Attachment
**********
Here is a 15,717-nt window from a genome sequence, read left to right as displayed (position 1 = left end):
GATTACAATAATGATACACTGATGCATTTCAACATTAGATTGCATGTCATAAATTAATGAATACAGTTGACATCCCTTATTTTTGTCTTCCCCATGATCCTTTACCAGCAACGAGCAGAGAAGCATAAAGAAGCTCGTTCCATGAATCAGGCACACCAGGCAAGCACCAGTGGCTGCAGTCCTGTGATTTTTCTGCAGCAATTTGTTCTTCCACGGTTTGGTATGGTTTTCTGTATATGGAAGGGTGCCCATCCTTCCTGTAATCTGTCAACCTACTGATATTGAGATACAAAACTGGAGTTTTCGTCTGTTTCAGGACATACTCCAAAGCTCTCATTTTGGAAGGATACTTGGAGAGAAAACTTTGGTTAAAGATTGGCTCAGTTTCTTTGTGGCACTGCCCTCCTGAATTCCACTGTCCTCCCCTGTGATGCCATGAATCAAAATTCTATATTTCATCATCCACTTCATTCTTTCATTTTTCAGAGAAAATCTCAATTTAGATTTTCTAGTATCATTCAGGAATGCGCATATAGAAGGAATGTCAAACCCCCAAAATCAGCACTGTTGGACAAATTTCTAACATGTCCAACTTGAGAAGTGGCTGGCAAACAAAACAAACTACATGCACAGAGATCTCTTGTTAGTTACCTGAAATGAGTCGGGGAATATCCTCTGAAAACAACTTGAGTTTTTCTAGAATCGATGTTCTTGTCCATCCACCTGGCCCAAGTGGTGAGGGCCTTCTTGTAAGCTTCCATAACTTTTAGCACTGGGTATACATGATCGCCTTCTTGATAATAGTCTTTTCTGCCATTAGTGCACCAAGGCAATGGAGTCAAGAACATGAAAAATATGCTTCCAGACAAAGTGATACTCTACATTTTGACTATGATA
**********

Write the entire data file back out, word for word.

Here is a 15,717-nt window from a genome sequence, read left to right as displayed (position 1 = left end):
GATTACAATAATGATACACTGATGCATTTCAACATTAGATTGCATGTCATAAATTAATGAATACAGTTGACATCCCTTATTTTTGTCTTCCCCATGATCCTTTACCAGCAACGAGCAGAGAAGCATAAAGAAGCTCGTTCCATGAATCAGGCACACCAGGCAAGCACCAGTGGCTGCAGTCCTGTGATTTTTCTGCAGCAATTTGTTCTTCCACGGTTTGGTATGGTTTTCTGTATATGGAAGGGTGCCCATCCTTCCTGTAATCTGTCAACCTACTGATATTGAGATACAAAACTGGAGTTTTCGTCTGTTTCAGGACATACTCCAAAGCTCTCATTTTGGAAGGATACTTGGAGAGAAAACTTTGGTTAAAGATTGGCTCAGTTTCTTTGTGGCACTGCCCTCCTGAATTCCACTGTCCTCCCCTGTGATGCCATGAATCAAAATTCTATATTTCATCATCCACTTCATTCTTTCATTTTTCAGAGAAAATCTCAATTTAGATTTTCTAGTATCATTCAGGAATGCGCATATAGAAGGAATGTCAAACCCCCAAAATCAGCACTGTTGGACAAATTTCTAACATGTCCAACTTGAGAAGTGGCTGGCAAACAAAACAAACTACATGCACAGAGATCTCTTGTTAGTTACCTGAAATGAGTCGGGGAATATCCTCTGAAAACAACTTGAGTTTTTCTAGAATCGATGTTCTTGTCCATCCACCTGGCCCAAGTGGTGAGGGCCTTCTTGTAAGCTTCCATAACTTTTAGCACTGGGTATACATGATCGCCTTCTTGATAATAGTCTTTTCTGCCATTAGTGCACCAAGGCAATGGAGTCAAGAACATGAAAAATATGCTTCCAGACAAAGTGATACTCTACATTTTGACTATGATA